Measuring Responses to Funding

The vast majority of agencies that provide homeless programs are funded by federal grants administered by the U.S. Department of Housing and Urban Development (HUD). These grants are distributed regionally to units called “Continuums of Care” (CoCs). Homeless program providers use these funds to add beds and services for both individual and family programs. 

However, an outdated formula sets each CoC’s funding eligibility. As a result, about one in four dollars of funding eligibility is determined by the share of each CoC’s housing stock that was built before 1940. This variable remains in today’s funding eligibility formula for historical and political reasons, and causes similarly needy communities to receive very different funding allocations. I use this variation to quantify the direct effects funding has on homeless populations and the relevant tradeoffs inherent in expanding homeless assistance.

I use homeless population data from two sources. First, all households entering or exiting homeless programs that receive any federal funding anywhere in the United States respond to a standardized survey. Through this process, service providers gather information on demographics, income, government benefit receipt and residence prior to entry. Second, each CoC counts its sheltered and unsheltered homeless populations every other year, administering short surveys to unsheltered homeless people for basic demographics. I construct a dataset using aggregated reports of both types of records, along with federal funding data and a broad set of additional relevant factors.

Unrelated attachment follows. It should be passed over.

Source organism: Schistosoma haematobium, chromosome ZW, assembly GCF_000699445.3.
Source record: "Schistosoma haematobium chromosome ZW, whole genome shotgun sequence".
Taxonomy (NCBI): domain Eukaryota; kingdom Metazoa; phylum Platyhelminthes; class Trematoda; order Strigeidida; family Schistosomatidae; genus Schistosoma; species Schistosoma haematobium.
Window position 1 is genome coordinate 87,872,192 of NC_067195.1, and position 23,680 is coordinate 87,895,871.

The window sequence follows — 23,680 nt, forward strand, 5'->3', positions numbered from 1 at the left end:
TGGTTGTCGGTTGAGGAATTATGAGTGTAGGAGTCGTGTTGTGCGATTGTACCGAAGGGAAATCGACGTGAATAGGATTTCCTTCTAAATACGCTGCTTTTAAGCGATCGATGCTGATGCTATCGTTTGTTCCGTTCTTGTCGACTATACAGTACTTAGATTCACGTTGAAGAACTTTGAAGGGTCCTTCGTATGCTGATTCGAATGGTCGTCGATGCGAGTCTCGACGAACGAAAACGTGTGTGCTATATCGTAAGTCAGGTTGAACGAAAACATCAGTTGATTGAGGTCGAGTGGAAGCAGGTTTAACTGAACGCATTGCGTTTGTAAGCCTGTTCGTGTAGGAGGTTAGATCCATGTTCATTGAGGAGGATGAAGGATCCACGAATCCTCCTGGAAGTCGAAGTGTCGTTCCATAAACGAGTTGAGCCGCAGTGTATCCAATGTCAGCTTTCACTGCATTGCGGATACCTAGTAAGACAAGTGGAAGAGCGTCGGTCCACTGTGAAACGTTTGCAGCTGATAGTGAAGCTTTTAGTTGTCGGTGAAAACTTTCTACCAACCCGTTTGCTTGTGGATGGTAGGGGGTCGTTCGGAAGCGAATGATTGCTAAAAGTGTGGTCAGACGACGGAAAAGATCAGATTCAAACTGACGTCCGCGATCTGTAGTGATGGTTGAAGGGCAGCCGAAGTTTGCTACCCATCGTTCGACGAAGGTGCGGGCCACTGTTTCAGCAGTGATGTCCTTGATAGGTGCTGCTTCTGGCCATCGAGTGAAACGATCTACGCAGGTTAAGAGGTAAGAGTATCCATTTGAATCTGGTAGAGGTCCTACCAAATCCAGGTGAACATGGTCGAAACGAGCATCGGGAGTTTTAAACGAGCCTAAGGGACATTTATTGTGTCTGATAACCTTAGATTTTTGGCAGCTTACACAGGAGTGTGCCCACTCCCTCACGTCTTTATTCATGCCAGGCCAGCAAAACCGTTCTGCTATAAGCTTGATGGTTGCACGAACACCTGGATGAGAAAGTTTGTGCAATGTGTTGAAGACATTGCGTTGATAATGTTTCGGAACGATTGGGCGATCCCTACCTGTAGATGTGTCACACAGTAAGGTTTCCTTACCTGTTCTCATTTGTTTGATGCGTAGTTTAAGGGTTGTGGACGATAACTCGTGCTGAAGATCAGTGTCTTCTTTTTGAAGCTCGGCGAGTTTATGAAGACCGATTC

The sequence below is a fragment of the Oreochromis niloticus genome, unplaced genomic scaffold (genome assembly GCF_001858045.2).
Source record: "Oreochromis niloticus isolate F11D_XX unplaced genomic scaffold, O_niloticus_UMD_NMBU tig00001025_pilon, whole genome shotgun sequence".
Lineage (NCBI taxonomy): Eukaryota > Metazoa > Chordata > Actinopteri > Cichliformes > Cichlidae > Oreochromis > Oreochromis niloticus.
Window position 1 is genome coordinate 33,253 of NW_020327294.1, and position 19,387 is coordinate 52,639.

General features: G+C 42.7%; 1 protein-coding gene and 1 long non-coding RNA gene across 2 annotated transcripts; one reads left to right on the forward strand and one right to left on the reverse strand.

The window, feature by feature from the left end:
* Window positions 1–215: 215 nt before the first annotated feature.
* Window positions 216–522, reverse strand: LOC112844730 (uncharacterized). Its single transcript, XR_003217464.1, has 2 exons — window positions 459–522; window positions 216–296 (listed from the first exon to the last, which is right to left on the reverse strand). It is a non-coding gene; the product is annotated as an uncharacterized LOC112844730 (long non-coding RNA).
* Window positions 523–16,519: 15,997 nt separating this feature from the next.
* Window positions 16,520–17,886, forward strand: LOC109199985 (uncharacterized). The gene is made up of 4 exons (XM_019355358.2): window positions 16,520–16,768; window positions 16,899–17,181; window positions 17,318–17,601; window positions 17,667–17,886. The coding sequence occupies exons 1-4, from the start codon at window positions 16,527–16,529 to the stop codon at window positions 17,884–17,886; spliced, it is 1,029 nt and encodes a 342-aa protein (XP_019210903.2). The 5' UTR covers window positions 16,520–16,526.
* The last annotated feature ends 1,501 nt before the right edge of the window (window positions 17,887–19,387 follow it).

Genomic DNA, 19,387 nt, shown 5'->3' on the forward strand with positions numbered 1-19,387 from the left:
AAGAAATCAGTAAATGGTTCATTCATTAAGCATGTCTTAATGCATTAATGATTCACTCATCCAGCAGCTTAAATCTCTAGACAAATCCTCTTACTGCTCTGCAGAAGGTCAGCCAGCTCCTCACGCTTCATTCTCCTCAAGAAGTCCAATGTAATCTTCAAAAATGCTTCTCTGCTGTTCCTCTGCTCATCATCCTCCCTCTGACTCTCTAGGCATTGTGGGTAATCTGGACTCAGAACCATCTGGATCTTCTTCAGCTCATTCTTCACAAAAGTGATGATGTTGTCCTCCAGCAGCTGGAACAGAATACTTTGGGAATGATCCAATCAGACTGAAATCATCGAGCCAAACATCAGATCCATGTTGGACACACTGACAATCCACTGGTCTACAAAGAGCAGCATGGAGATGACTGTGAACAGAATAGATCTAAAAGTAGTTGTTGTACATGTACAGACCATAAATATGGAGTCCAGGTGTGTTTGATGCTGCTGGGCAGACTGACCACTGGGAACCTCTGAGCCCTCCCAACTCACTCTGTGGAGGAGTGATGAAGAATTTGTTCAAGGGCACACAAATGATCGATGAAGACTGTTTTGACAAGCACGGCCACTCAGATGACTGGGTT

How the Homeless Respond to Funding

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Service providers operate separate programs for single individuals and families, and the analysis shows that homeless individuals and families have quite different characteristics and behavior patterns. Communities that receive more funding have, all else equal, larger homeless populations. However, homeless families—meaning households with children—explain this entire effect. 

Greater generosity in funding for programs targeting individuals reduces the number of unsheltered homeless without drawing other individuals into the local homeless population. A permanent $100,000 annual increase in homeless assistance decreases the size of the unsheltered individual population by 35, and all of the individuals who utilize the additional beds would otherwise be unsheltered. 

The effects of family program expansions are quite different. Families comprise a vulnerable and important subset of the population who utilize homeless programs. The data show that on average they account for nearly 40 percent of the homeless population at a point in time, but also that many families who enter homeless programs have very short homeless spells.